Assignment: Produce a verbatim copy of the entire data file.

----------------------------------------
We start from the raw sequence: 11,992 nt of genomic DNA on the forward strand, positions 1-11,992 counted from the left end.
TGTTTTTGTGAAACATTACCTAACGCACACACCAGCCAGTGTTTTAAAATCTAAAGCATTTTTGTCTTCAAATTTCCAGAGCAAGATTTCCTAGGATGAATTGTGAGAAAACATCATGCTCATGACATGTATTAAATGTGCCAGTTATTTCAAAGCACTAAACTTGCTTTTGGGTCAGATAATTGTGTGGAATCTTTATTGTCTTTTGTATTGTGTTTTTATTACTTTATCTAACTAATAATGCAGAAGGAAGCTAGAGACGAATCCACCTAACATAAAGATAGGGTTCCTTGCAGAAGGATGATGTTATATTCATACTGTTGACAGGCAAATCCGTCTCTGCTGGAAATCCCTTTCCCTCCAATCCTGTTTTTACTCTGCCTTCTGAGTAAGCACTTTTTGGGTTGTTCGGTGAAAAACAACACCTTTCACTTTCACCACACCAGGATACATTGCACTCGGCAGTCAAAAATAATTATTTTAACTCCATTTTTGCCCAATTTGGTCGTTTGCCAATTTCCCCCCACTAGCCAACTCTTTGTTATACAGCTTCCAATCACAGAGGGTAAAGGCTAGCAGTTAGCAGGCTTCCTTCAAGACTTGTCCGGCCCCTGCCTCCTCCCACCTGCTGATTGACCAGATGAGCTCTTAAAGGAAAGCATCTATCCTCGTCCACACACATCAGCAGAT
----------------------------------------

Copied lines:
We start from the raw sequence: 11,992 nt of genomic DNA on the forward strand, positions 1-11,992 counted from the left end.
TGTTTTTGTGAAACATTACCTAACGCACACACCAGCCAGTGTTTTAAAATCTAAAGCATTTTTGTCTTCAAATTTCCAGAGCAAGATTTCCTAGGATGAATTGTGAGAAAACATCATGCTCATGACATGTATTAAATGTGCCAGTTATTTCAAAGCACTAAACTTGCTTTTGGGTCAGATAATTGTGTGGAATCTTTATTGTCTTTTGTATTGTGTTTTTATTACTTTATCTAACTAATAATGCAGAAGGAAGCTAGAGACGAATCCACCTAACATAAAGATAGGGTTCCTTGCAGAAGGATGATGTTATATTCATACTGTTGACAGGCAAATCCGTCTCTGCTGGAAATCCCTTTCCCTCCAATCCTGTTTTTACTCTGCCTTCTGAGTAAGCACTTTTTGGGTTGTTCGGTGAAAAACAACACCTTTCACTTTCACCACACCAGGATACATTGCACTCGGCAGTCAAAAATAATTATTTTAACTCCATTTTTGCCCAATTTGGTCGTTTGCCAATTTCCCCCCACTAGCCAACTCTTTGTTATACAGCTTCCAATCACAGAGGGTAAAGGCTAGCAGTTAGCAGGCTTCCTTCAAGACTTGTCCGGCCCCTGCCTCCTCCCACCTGCTGATTGACCAGATGAGCTCTTAAAGGAAAGCATCTATCCTCGTCCACACACATCAGCAGAT